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New program takes kids out of the classroom and into the Kingston arts community

Kingston Heritage
10 October 2014

Field trips are a highlight for most elementary school students. They present a chance to get out of school and explore new things. Now, a new program in Kingston is expanding that idea and taking kids ‘beyond the classroom’ for an entire week.

The program is called Beyond Classrooms and the basic idea is to move teachers and their classrooms into community museums, art galleries and other community sites for a full school week. The program recently launched in Kingston and the Agnes Etherington Art Centre was happy to be one of the first community participants.

“I had heard about the program from fellow museum educators in other cities and I thought it was a great program and a great way for students to have an in depth experience with current collections and exhibitions in a museum,” said Patricia Sulllivan, public programs manager for the Agnes. “I let the organizers know that I would be interested in being a site and I was very happy when three teachers purposed to bring their classes to the Agnes this year.”

The first group made the Agnes their home from Oct. 6-10. Grade 5,6 and 7 students from Holy Name Catholic School had the unique opportunity to explore photo galleries, learn about the history of Agnes Etherington and apply what they learned to different projects.

 “We can bring kind of a special experience and curriculum to what the teacher already has going,” explained Sullivan. “We make use of the experts on staff to speak to the kids and we very much have a partnership with the teacher. They have certain goals that they want to achieve during the week and we work to enhance that.”

During their week at the Agnes, students toured the Etherington House and learned about the famous founder, explored an African mask exhibit and toured a photographic exhibit of Kingston Penitentiary. Tours occurred in the morning and then teachers led interactive activities with the students in the afternoon.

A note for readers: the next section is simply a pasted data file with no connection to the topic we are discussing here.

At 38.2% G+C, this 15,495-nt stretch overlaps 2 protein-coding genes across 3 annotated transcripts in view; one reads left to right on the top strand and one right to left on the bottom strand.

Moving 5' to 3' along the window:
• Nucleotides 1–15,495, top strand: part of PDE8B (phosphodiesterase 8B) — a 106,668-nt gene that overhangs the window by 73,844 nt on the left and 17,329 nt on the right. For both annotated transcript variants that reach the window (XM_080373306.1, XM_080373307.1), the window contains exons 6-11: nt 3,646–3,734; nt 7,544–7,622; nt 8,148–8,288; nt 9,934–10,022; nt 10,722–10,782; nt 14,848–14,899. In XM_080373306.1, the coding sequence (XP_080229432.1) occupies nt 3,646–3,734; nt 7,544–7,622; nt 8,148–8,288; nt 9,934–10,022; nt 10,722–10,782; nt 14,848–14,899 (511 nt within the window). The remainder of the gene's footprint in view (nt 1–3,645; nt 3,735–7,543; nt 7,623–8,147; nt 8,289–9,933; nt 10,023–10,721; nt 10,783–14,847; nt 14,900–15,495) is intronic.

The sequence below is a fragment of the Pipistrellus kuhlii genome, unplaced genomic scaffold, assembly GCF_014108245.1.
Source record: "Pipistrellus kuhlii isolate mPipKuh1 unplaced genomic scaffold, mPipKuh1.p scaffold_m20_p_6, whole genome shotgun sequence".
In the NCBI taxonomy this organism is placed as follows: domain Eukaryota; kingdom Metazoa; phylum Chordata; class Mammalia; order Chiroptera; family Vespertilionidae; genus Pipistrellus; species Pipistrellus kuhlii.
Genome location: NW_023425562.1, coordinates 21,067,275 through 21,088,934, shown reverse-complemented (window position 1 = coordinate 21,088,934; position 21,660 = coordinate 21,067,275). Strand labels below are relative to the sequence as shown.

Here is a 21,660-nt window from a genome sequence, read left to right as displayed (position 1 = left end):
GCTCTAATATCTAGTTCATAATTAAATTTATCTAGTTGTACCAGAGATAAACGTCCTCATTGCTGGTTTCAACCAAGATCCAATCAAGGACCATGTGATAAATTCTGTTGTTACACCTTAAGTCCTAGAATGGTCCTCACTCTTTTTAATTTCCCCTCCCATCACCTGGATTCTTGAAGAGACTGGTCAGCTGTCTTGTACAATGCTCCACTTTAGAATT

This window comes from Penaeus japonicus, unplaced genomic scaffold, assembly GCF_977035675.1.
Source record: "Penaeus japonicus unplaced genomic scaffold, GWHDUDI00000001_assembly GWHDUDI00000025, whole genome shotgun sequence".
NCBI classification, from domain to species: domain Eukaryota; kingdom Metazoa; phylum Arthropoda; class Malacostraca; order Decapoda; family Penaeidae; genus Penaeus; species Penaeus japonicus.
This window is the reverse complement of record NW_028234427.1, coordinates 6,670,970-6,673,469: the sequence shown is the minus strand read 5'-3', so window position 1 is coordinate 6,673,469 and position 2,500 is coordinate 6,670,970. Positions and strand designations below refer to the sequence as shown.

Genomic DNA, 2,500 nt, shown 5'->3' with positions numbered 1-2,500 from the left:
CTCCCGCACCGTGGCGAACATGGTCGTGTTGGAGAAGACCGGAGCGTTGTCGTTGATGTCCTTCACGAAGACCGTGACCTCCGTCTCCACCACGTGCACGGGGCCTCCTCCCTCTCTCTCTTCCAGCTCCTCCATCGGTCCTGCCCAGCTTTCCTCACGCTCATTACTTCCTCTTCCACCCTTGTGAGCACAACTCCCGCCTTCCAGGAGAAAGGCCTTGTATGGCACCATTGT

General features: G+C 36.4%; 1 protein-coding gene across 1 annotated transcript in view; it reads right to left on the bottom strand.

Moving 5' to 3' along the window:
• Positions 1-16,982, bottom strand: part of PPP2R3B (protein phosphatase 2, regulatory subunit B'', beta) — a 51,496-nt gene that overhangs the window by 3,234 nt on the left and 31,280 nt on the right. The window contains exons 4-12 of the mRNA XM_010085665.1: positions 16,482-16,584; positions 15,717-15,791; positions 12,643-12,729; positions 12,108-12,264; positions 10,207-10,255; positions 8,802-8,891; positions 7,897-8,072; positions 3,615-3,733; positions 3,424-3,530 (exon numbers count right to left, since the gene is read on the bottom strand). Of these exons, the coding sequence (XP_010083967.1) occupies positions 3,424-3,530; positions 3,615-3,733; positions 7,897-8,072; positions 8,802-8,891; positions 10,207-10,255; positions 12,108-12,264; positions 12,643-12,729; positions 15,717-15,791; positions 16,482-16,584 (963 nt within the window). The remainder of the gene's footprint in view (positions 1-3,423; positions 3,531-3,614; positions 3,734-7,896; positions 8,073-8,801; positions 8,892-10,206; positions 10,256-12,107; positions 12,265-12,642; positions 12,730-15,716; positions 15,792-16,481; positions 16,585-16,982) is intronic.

“The good thing about a week like this is that the teacher is there while the Agnes expert is doing the talk. The kids journal about what they have learned right away, then they go back to the studio and share their reflections and then the teacher follows up with a further discussion based on what just took place. I think it is very enriching,” said Sullivan.

Students also seemed to enjoy the process, with many of them remarking that it didn’t feel like school and they loved learning about the pieces of art and interacting with them.

The program will continue in a few weeks with another school and a third in the spring and Sullivan looks forward to seeing how those go as well. She also hopes that more schools take interest and apply for the program in the future.

“I think that a program like this shows the adaptability of an art gallery. You don’t have to come here and just learn about art. Of course art is what we are showing and we are certainly teaching children about art, but it can also be a vehicle for learning about other subjects too. They can learn about social studies and local history and art can be used to teach so many different subjects.”

-Mandy Marciniak, Reporter, Kingston Heritage/Frontenac Gazette
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